# Documentation

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# `arg`

Argument (polar angle) of a complex number

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## Syntax

```arg(`z`)
arg(`x`, `y`)
```

## Description

`arg(z)` returns the argument of the complex number `z`.

`arg(x, y)` returns the argument of the complex number with real part `x` and imaginary part `y`.

This function is also known as `atan2` in other mathematical languages.

The argument of a non-zero complex number z = x + iy = |z| eiϕ is its real polar angle ϕ. `arg(x,y)` represents the principal value . For x ≠ 0, y ≠ 0, it is given by

An error occurs if `arg` is called with two arguments and either one of the arguments `x`, `y` is a non-real numerical value. Symbolic arguments are assumed to be real.

On the other hand, if `arg` is called with only one argument `x + I*y`, it is not assumed that `x` and `y` are real.

A floating-point number is returned if one argument is given which is a floating-point number; or if two arguments are given, both of them are numerical and at least one of them is a floating-point number.

If the sign of the arguments can be determined, then the result is expressed in terms of `arctan`. Cf. Example 2. Otherwise, a symbolic call of `arg` is returned. Numerical factors are eliminated from the first argument. Cf. Example 3.

A symbolic call to `arg` returned has only one argument.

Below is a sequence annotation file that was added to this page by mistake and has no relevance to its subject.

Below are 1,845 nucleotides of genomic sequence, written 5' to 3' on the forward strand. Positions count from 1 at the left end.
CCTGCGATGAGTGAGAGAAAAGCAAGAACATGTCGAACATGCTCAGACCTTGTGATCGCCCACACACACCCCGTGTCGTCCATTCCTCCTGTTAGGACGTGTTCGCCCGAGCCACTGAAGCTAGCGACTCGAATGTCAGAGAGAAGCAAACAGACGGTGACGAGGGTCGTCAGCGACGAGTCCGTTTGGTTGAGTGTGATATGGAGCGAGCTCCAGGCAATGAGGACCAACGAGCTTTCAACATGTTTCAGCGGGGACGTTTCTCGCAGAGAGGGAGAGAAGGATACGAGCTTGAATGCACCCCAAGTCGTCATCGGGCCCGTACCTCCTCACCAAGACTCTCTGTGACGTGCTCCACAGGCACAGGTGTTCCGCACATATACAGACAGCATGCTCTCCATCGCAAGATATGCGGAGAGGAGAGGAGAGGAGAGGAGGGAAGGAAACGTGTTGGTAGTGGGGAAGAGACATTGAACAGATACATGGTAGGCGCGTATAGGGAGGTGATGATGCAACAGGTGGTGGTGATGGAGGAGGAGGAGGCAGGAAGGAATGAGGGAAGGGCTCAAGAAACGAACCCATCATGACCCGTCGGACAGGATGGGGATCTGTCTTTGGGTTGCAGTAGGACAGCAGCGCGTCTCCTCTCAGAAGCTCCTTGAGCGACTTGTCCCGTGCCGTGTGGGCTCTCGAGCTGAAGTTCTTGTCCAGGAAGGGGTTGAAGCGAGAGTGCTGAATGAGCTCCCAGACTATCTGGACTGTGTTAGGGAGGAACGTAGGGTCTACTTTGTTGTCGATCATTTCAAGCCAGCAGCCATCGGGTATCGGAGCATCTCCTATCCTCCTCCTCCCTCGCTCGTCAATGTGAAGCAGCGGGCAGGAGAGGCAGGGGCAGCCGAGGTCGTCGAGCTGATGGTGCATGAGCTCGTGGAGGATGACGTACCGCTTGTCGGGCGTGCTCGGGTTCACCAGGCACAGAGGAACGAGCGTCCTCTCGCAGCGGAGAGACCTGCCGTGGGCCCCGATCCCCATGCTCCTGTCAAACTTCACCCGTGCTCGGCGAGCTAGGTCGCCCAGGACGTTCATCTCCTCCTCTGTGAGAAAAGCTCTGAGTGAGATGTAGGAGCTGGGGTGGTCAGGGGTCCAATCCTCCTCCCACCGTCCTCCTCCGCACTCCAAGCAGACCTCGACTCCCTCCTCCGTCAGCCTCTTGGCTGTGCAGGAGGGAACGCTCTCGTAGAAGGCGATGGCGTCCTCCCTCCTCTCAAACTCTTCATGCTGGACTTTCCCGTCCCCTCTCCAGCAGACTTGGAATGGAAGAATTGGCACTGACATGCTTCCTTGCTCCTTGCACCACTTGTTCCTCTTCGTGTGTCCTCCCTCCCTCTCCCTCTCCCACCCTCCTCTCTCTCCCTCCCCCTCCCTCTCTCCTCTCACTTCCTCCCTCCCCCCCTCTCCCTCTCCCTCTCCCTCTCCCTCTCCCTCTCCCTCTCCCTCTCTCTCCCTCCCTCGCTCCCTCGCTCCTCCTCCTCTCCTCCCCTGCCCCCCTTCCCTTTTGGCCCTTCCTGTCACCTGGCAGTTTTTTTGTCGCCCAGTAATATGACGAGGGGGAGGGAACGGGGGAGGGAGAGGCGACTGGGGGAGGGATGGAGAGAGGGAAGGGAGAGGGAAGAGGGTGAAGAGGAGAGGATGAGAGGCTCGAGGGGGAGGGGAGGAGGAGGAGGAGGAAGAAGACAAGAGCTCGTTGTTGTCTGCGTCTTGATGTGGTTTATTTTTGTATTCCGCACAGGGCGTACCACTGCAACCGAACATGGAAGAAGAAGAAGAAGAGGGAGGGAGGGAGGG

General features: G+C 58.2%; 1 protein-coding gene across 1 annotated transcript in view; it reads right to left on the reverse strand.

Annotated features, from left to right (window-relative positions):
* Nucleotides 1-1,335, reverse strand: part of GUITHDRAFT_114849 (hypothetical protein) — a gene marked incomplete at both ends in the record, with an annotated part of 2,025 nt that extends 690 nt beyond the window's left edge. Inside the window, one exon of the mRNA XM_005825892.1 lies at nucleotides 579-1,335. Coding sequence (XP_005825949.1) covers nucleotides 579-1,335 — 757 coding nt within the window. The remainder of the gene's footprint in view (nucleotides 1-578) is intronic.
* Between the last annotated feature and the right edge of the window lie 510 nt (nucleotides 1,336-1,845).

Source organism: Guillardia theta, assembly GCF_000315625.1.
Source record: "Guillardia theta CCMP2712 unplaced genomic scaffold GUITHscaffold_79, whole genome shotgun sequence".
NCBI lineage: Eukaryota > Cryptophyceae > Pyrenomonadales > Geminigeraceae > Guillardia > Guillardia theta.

The call `arg(0,0)`, or equivalently `arg(0)`, returns `0`.

An alternative representation is . Cf. Example 4.

## Environment Interactions

When called with floating-point arguments, the function is sensitive to the environment variable `DIGITS` which determines the numerical working precision. Properties of identifiers are taken into account.

## Examples

### Example 1

We demonstrate some calls with exact and symbolic input data:

`arg(2, 3), arg(x, 4), arg(4, y), arg(x, y), arg(10, y + PI)`

If `arg` is called with two arguments, the arguments are implicitly assumed to be real, which allows some additional simplifications compared to a call with only one argument:

`arg(1, y), arg(1 + I*y)`

`arg(x, infinity), arg(-infinity, 3), arg(-infinity, -3)`

Floating point values are computed for floating-point arguments:

`arg(2.0, 3), arg(2, 3.0), arg(10.0^100, 10.0^(-100))`

### Example 2

`arg` reacts to properties of identifiers set via `assume`:

`assume(x > 0): assume(y < 0): arg(x, y)`

`assume(x < 0): assume(y > 0): arg(x, y)`

`assume(x <> 0): arg(x, 3)`

`unassume(x), unassume(y):`

### Example 3

Certain simplifications may occur in unevaluated calls. In particular, numerical factors are eliminated from the first argument:

`arg(3*x, 9*y), arg(-12*sqrt(2)*x, 12*y)`

### Example 4

Use `rewrite` to convert symbolic calls of `arg` to the logarithmic representation:

`rewrite(arg(x, y), ln)`

### Example 5

System functions such as `float`, `limit`, or `series` handle expressions involving `arg`:

`limit(arg(x, x^2/(1+x)), x = infinity)`

`series(arg(x, x^2), x = 1, 4, Real)`

## Parameters

 `z` arithmetical expression `x`, `y` arithmetical expressions representing real numbers

## Return Values

Arithmetical expression.

## Overloaded By

`x`, ` z`

## See Also

### MuPAD Functions

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